7 June 2012The newly published «From the field: Travels of Uzbek Cotton Through the Value Chain» paper authored by Valentina Gurney, cotton program manager at the Responsible Sourcing Network, and Patricia Jurewicz, the RSN director and Alina Shlyapochnik, as contributing editors, presents a first part of a set of learning tools the RSN is developing for brands that want to know more about the production and characteristics of Uzbek cotton. “From the field” discusses all of the channels cotton typically travels through before it is exported from Uzbekistan, brand’s risk of exposure to forced child labor associated with Uzbek cotton and actions needed to start driving forced child labor out of the fields.
The second part of this series, “To the Spinner”, scheduled to be released by RSN later in 2012, will take an in-depth look at the industries of cotton trading and spinning. .
Uzbekistan, listed by the U.S. Department of labor for both forced and child labor, is the only country in the world where children are forced and organized by the government to harvest cotton which earns it over one billion dollars annually. RSN refers to the Uzbek cotton industry as the organized crime: though child labor in cotton production remains endemic in many countries, nowhere it is more organized than in Uzbekistan where the government forces over one million children to labor harvesting cotton each year, shutting down schools and public offices for months at a time, and mobilizing school students, teachers and public servants to the cotton fields each fall. This abusive practice earns the Uzbek government over one billion dollars annually.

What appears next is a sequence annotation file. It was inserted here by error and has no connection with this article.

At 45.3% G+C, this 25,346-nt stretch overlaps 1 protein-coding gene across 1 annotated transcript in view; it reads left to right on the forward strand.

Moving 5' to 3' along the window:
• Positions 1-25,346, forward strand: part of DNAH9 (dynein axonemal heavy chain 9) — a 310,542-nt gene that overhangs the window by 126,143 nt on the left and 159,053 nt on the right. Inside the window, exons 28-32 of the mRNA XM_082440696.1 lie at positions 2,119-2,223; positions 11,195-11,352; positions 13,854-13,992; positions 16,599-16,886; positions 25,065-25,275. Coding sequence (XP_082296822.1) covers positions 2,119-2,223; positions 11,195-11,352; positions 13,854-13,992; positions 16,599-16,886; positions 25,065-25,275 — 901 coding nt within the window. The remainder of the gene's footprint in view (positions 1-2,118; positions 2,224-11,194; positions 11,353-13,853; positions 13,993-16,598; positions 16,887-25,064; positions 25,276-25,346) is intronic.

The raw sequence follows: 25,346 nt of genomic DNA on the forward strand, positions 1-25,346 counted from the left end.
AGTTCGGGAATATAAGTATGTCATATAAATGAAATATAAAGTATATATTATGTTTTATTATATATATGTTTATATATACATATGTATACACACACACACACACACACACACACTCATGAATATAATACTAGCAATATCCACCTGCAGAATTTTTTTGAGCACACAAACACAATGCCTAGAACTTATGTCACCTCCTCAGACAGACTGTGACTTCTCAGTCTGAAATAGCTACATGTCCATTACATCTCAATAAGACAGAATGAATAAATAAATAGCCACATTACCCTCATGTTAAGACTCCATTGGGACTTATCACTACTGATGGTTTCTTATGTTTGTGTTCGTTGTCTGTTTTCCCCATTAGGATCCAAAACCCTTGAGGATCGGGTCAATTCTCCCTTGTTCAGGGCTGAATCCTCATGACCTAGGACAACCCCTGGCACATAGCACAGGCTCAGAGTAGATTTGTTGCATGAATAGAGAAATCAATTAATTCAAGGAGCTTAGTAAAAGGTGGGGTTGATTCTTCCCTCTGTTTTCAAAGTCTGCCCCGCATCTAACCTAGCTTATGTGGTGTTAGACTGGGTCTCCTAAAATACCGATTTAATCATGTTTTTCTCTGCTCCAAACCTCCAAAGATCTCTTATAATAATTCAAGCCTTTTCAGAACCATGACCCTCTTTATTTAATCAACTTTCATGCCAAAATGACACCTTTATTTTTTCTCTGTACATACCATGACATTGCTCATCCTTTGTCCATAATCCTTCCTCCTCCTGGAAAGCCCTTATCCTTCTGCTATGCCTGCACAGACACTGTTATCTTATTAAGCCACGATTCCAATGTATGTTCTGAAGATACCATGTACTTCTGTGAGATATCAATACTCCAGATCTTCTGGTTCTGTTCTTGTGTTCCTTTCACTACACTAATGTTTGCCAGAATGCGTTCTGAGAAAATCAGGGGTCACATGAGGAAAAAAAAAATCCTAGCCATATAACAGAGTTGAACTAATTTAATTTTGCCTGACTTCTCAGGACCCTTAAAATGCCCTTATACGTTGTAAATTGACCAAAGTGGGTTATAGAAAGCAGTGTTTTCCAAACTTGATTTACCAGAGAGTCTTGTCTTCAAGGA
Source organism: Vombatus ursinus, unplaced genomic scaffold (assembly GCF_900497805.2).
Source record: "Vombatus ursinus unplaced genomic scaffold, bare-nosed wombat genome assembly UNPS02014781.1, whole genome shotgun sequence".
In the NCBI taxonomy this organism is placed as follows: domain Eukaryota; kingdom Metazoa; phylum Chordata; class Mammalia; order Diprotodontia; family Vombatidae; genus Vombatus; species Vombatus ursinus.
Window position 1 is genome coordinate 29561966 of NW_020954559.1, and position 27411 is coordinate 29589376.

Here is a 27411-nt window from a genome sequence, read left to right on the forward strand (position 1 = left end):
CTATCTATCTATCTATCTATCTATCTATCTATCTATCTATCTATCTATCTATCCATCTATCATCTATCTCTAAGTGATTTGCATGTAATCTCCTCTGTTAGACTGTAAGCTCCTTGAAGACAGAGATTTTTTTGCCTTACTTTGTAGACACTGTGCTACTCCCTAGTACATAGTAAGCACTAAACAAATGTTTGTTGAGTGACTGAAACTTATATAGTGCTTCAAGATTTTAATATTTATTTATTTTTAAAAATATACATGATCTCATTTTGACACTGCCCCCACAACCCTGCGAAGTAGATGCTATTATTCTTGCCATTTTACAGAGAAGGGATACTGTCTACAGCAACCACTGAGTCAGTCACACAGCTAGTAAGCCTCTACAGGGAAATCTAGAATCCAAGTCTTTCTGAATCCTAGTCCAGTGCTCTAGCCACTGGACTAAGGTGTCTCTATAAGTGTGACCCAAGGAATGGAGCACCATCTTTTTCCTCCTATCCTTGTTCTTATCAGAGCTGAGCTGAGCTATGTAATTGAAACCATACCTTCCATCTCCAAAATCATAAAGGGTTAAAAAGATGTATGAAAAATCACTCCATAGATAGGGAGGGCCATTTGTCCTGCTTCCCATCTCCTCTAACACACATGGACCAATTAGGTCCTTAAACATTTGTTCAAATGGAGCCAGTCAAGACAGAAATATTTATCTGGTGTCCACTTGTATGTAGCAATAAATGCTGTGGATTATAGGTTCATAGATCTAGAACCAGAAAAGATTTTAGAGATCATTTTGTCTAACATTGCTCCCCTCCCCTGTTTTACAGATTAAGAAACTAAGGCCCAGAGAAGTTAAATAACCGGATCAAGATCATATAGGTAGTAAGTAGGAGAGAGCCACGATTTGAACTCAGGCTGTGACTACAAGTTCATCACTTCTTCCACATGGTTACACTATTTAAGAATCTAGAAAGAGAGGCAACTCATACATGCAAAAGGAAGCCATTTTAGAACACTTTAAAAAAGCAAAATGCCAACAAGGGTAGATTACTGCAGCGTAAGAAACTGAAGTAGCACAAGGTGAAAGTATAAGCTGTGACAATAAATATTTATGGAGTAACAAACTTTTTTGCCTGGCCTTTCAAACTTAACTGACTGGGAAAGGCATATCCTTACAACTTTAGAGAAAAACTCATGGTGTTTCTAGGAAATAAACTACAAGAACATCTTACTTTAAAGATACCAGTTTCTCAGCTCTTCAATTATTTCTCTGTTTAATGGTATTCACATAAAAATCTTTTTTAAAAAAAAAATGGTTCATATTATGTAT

Responsible Sourcing Network (RSN) (www.sourcingnetwork.org) is a project of the nonprofit organization As You Sow (www.asyousow.org). RSN addresses human rights violations and environmental destruction in the supply chains of consumer products at the raw commodity level. RSN supports network participants in leveraging their influence to achieve significant and measurable solutions in the areas of conflict minerals and child slave labor.
RSN recommends that brands and retailers carrying cotton products should minimize their exposure to Uzbek cotton, the presence of which in a product implies both social and environmental risk and may seriously damage a company’s reputation. Instead they are encouraged to contribute to bringing about the change for Uzbek children, start raising awareness of this problem, support the public statement and engage in industry and multi-stakeholder initiatives.